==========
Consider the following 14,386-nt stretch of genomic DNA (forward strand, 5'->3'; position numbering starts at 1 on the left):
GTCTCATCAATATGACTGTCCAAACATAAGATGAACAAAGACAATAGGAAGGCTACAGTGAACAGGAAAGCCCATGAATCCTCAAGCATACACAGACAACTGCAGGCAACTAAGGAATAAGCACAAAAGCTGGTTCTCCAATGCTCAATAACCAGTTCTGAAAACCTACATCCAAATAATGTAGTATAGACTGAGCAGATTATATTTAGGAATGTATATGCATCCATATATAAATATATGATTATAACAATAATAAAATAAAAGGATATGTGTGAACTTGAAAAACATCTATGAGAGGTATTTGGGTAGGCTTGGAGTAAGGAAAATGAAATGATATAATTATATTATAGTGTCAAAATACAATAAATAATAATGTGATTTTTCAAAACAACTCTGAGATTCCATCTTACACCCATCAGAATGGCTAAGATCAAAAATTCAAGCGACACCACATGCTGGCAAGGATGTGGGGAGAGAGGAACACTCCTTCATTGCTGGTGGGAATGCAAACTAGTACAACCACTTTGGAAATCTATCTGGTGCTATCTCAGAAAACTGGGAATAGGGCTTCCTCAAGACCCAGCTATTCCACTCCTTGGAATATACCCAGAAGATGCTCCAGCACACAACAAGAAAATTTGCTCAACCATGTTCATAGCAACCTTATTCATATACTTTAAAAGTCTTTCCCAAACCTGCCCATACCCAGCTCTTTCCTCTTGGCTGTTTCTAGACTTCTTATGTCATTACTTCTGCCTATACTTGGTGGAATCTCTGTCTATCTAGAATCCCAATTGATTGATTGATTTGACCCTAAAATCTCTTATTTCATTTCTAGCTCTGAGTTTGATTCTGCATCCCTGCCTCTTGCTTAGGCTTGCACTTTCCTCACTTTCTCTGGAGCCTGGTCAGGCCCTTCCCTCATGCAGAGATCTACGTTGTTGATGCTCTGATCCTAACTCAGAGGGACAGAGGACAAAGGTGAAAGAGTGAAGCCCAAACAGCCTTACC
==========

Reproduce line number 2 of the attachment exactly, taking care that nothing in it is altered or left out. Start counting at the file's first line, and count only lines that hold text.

GTCTCATCAATATGACTGTCCAAACATAAGATGAACAAAGACAATAGGAAGGCTACAGTGAACAGGAAAGCCCATGAATCCTCAAGCATACACAGACAACTGCAGGCAACTAAGGAATAAGCACAAAAGCTGGTTCTCCAATGCTCAATAACCAGTTCTGAAAACCTACATCCAAATAATGTAGTATAGACTGAGCAGATTATATTTAGGAATGTATATGCATCCATATATAAATATATGATTATAACAATAATAAAATAAAAGGATATGTGTGAACTTGAAAAACATCTATGAGAGGTATTTGGGTAGGCTTGGAGTAAGGAAAATGAAATGATATAATTATATTATAGTGTCAAAATACAATAAATAATAATGTGATTTTTCAAAACAACTCTGAGATTCCATCTTACACCCATCAGAATGGCTAAGATCAAAAATTCAAGCGACACCACATGCTGGCAAGGATGTGGGGAGAGAGGAACACTCCTTCATTGCTGGTGGGAATGCAAACTAGTACAACCACTTTGGAAATCTATCTGGTGCTATCTCAGAAAACTGGGAATAGGGCTTCCTCAAGACCCAGCTATTCCACTCCTTGGAATATACCCAGAAGATGCTCCAGCACACAACAAGAAAATTTGCTCAACCATGTTCATAGCAACCTTATTCATATACTTTAAAAGTCTTTCCCAAACCTGCCCATACCCAGCTCTTTCCTCTTGGCTGTTTCTAGACTTCTTATGTCATTACTTCTGCCTATACTTGGTGGAATCTCTGTCTATCTAGAATCCCAATTGATTGATTGATTTGACCCTAAAATCTCTTATTTCATTTCTAGCTCTGAGTTTGATTCTGCATCCCTGCCTCTTGCTTAGGCTTGCACTTTCCTCACTTTCTCTGGAGCCTGGTCAGGCCCTTCCCTCATGCAGAGATCTACGTTGTTGATGCTCTGATCCTAACTCAGAGGGACAGAGGACAAAGGTGAAAGAGTGAAGCCCAAACAGCCTTACC